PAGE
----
Once again, it’s early in the morning, but I’m back in North Carolina—although not for long. My mother’s breathing tube was removed yesterday morning, an event for which we had all been longing. Mom did not like being on the respirator, and when the pulmonologist said Friday morning that although her pneumonia was much improved, he’d like to wait another day for her to strengthen, it was an agonizing 24 hours. When the tube came out this morning and we were able to hear Mom’s voice again, it was as if we had been imprisoned in a dark, airless place and someone had just opened the door to wide open spaces and beautiful sunshine.
We knew that Mom had a long road to recovery ahead of her. After a few hours, David, Michael, and I said good-bye and went back to my mom’s house. We packed and cleaned and headed back to North Carolina late in the day, looking forward to going to our church Sunday morning and then to work on Monday. We had not traveled far when I received a call from my sister, saying that things were not going well. Mom had pain in her abdomen again, and a chest x-ray revealed that the pneumonia was rapidly increasing. My mother made it clear to everyone, both family and medical staff, that she did not want to go back on the respirator for any reason. We drove for another half hour and pulled over. We couldn’t decide whether to go on or turn around and go back. A phone call to my brother-in-law let us know that nothing would happen soon, so we continued and arrived home around 10 PM. We hoped to get to church, do laundry, and mow the now knee-high grass before having to make any more decisions.
I finally got to bed around midnight, only to jump up at 2 AM when the phone rang. My sister had been called to come to the hospital, as my mother was having trouble breathing. Last week when this happened, she told all of the doctors to stop treatment, which threw us into a panic before she agreed to intubation. I didn’t know what to do tonight, since I had only had two hours’ sleep, and David and Michael had still not gone to bed. There was no way we could drive there safely.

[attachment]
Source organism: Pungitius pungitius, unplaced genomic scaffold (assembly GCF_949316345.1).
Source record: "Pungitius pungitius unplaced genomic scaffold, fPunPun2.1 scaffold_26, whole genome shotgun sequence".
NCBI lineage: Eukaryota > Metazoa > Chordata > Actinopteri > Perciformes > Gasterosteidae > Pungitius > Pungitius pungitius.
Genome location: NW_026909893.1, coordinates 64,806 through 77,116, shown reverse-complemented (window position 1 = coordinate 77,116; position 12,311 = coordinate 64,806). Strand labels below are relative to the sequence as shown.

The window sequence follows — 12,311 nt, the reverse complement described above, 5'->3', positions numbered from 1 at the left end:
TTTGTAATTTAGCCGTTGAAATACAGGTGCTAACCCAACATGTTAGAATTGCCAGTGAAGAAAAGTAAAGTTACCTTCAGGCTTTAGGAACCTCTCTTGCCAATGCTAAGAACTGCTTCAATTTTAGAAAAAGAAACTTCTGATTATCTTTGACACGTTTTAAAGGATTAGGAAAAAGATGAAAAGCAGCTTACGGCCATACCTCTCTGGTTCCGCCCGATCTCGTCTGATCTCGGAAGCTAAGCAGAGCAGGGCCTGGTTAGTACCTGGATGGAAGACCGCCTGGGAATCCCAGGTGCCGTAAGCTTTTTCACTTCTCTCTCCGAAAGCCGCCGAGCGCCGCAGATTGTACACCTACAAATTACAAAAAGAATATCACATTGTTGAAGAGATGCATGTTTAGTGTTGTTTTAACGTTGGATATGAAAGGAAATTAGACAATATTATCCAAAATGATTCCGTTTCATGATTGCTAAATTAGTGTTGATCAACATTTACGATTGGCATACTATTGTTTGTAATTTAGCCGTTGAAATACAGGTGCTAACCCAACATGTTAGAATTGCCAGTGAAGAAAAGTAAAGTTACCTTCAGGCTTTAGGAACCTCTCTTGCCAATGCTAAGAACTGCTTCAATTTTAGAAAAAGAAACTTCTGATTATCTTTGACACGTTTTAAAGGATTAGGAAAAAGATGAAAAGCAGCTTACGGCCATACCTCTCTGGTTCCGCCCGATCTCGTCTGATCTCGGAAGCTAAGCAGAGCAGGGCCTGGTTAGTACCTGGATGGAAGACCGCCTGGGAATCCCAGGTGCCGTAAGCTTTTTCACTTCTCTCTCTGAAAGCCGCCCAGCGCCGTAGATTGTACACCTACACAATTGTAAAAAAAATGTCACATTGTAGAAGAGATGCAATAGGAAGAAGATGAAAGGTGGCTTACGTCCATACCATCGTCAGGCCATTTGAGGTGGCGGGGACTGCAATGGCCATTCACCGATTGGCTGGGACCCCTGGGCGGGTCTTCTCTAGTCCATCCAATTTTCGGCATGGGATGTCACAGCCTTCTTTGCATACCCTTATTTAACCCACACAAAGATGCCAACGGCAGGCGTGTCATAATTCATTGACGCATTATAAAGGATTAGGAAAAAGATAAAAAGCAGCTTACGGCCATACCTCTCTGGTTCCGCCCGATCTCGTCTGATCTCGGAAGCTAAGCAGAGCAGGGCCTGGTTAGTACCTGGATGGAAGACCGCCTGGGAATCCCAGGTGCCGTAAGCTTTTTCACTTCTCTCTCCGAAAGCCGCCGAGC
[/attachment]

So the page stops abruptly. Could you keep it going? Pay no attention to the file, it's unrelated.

Naturally, I couldn’t sleep at all after that, but I sent Michael and David to bed so that someone could drive soon. After an hour, my brother-in-law, Paul, called and said that they had put a breathing mask on her and were still hoping that the new medication she would get later this morning would put her on the right track.
Spending five days in ICU brings reality slamming right into your face. In our society, we rarely see people die. We hear about it, but it is nothing like it was for our ancestors who lived such short lives and had their loved ones die in their beds at home. At the hospital this week, there were two deaths while I was there. One of the patients had an enormous family—seven sons and all of their descendants—and they seemed to camp out in the waiting room. No matter what time any of us were there, they were there. Each day, they bought food in the late afternoon and invited everyone in the room to help themselves. On Thursday, the last son arrived from out-of-state, and they all filed in to say good-bye to their mother or grandmother. Then the life support was removed. Even though it was expected, it was so sorrowful, even to us. The next day, the woman in the next room was doing well in the morning and dead in the afternoon. This time, the sorrow was different: shocked, traumatic. We closed the sliding door and the curtains on the door. We gave them privacy, but inwardly, we grieved with them.
I can hear birds chirping outside. They don’t know that they should hold their breath and be quiet, waiting. Hoping for good news, dreading the worst. Another day.